I saw The Lion, the Witch, and the Wardrobe last night. Overall opinion? The film was okay. Not great, mostly good, but overall, just okay. Adequate.
I first read the books when I was six. CBS had done an animated version of Lion (just bought it on DVD, btw), and my family and I had watched it, and my parents bought me a boxset of the books. Read the books, saw the Christian allegories, and pretty much left it at that until my early twenties–discovered other, better fantasies, like Lord of the Rings and Fafhrd and the Grey Mouser, and Narnia became a place I’d visited but held no real affection for nor a real desire to return. In my mid-twenties I decided to revisit the place, for various reasons, and I bought a new boxset, one with the books in all the wrong order. (Lion goes first, Magician sixth, no matter what HarperCollins says.)
I wasn’t impressed. C.S. Lewis could put together a sentence, construct a scene, but his plots were rubbish. He’d make a lousy reporter–he could answer the who and the how and the what and the where, but never the why. Things happen in Narnia, but they never make a whole lot of sense, because Lewis never explains why they’re supposed to make sense. Sure, it’s fantasy, but it should have at least a modicum of sense. And the least convincing parts of the fantasy were, I realized, the overtly Christian aspects of the books.
I hadn’t followed the development of the film the way I had The Lord of the Rings, mainly because I didn’t really care a whole lot. I knew the film was coming, I knew a video game was in development (it sucks, by the way), and I expected we’d see a whole lot of Narnia in the bookstores (which we have) once the film hit. I knew I’d want to see the film, though–again, the nostalgia factor–even though I’m not Christian and think that the books are, well, a little weak. So, I downloaded the trailer, which I thought had the right look, played the video game (because that’s what I do), and decided I’d get around to seeing the film when I’d get around to seeing the film.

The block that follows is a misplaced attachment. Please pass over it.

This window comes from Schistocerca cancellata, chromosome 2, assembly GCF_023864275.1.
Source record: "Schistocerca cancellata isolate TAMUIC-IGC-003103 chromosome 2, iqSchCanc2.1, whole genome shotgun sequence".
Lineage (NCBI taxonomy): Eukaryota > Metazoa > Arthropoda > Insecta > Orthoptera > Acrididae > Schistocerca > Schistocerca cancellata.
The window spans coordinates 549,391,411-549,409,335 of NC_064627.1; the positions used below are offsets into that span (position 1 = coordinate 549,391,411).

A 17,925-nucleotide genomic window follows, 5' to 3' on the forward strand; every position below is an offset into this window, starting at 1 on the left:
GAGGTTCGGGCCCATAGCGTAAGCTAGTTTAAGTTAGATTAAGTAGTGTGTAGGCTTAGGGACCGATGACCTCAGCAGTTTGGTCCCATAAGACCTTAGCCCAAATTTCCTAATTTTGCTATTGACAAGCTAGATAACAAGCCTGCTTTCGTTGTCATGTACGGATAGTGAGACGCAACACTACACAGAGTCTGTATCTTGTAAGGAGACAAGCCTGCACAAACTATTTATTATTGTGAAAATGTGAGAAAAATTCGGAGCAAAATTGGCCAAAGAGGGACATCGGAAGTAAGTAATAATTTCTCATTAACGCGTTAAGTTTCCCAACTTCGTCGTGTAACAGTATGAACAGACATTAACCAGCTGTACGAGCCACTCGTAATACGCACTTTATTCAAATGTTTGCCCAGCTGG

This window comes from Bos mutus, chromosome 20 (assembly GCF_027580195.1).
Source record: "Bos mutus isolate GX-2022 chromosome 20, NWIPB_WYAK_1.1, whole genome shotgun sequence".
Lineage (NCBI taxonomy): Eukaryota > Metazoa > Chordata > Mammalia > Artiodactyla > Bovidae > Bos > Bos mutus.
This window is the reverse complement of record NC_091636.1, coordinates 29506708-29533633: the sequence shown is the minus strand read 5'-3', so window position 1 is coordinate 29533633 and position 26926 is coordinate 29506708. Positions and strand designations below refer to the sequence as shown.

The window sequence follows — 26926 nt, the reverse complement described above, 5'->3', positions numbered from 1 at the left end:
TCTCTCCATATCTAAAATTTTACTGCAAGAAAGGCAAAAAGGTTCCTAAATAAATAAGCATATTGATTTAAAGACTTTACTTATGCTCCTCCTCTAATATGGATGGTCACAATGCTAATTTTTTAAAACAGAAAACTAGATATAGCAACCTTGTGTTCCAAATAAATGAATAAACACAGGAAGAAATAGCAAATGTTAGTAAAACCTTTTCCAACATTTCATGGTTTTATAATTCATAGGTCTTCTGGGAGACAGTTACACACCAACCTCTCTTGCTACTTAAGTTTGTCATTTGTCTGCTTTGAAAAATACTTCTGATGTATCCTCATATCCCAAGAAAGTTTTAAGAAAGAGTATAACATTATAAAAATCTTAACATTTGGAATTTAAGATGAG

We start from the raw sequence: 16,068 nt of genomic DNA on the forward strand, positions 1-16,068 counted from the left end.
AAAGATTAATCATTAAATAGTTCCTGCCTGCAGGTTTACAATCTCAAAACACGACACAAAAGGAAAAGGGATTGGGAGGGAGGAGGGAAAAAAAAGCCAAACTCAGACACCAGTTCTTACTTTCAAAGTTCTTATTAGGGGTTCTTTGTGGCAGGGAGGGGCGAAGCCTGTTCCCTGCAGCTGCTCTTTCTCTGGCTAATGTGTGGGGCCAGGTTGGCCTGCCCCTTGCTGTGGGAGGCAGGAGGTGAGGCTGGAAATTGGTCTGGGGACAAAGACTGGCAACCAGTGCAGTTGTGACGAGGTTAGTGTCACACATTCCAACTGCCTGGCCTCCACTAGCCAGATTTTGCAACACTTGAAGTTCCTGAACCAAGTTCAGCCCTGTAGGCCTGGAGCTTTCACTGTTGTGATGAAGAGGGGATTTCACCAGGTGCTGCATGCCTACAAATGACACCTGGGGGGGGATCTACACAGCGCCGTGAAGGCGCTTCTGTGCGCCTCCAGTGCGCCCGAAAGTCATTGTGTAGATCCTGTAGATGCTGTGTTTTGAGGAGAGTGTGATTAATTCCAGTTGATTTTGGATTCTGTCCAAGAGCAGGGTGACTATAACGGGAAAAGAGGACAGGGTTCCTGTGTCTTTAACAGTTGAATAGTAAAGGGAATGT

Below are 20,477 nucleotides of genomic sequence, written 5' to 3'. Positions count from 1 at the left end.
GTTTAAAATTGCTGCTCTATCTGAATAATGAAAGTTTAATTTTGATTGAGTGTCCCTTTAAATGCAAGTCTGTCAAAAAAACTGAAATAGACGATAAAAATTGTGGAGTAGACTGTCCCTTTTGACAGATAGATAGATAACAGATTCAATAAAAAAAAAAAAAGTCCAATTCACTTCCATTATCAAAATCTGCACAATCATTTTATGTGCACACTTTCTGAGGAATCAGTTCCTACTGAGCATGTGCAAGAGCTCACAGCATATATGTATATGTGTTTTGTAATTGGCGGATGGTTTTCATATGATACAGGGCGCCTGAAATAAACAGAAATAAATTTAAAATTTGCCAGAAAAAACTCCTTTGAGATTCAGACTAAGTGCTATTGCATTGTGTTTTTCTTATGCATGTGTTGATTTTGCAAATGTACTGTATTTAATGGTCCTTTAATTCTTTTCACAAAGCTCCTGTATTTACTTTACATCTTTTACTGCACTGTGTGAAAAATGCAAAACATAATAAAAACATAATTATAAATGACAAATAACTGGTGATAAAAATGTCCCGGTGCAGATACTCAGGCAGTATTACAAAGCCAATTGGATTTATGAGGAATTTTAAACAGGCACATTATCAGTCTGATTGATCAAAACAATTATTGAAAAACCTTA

The film was okay. It didn’t wow me, it didn’t excite me, it didn’t really make me feel much of anything. There were no jaw-dropping visuals, the performances from the human actors were generally acceptable, Andrew Adamson’s direction was competant, and the script hit just about every important point from the book.
The problem with Lion is that it lacks any sort of sensible plot. Things happen, but they don’t make any sense, and we’re given no information to make sense of the things that happen. Why is Aslan mustering an army? Why is the White Witch mustering an Army? Why are they going to war? What makes the White Witch evil? Why must she be defeated? Why should I care that she’s defeated? What has Peter done to engender the loyalty and deference his army shows him? Lewis doesn’t answer these questions in the book, the movie doesn’t attempt to answer them, and yet these are the questions on which the plot of the book (and by extension, film) hangs. And Father Christmas?!? Why would he even be in Narnia? Lewis must’ve been smoking industrial grade hemp that day….
If the film does one thing better than the book it’s in justifying why Edmund sells out his family to the White Witch. And no, it’s not Turkish Delight, which I finally bought out of curiosity one day and regretted ever since–it may be Turkish, but it’s no delight, let me tell you. The film dramatizes better than the book the Pevensie familial divisions and squabbling, and thus Edmund’s decisions have some psychological foundation which they lack in the book, probably because Lewis had virtually no experience with children or large sibling groupings.
The visuals are mostly adequate. There’s some dodgy effects work in places–the Pevensie children don’t seem properly matted into the shot in some instances, along the lines of the Rancor in Return of the Jedi. Several shots are clearly meant to ape Peter Jackson’s Lord of the Rings films–it’s impossible to watch the Eagle attack on the White Witch’s army and not think of the Nazgul attack on Minas Tirith in Return of the King, while another shot mimics almost exactly the scene in Fellowship where the Hobbits hide beneath the tree root when the Black Rider sniffs the ground above them.
I’ll probably buy the DVD, and I’ve no doubt that the film will produce several other adaptations of the Narnia series. Yet I can’t imagine this film generating any sort of lasting fandom or being remembered fondly in twenty years time. It’s an adequate film, but not a memorable one.
Originally published here.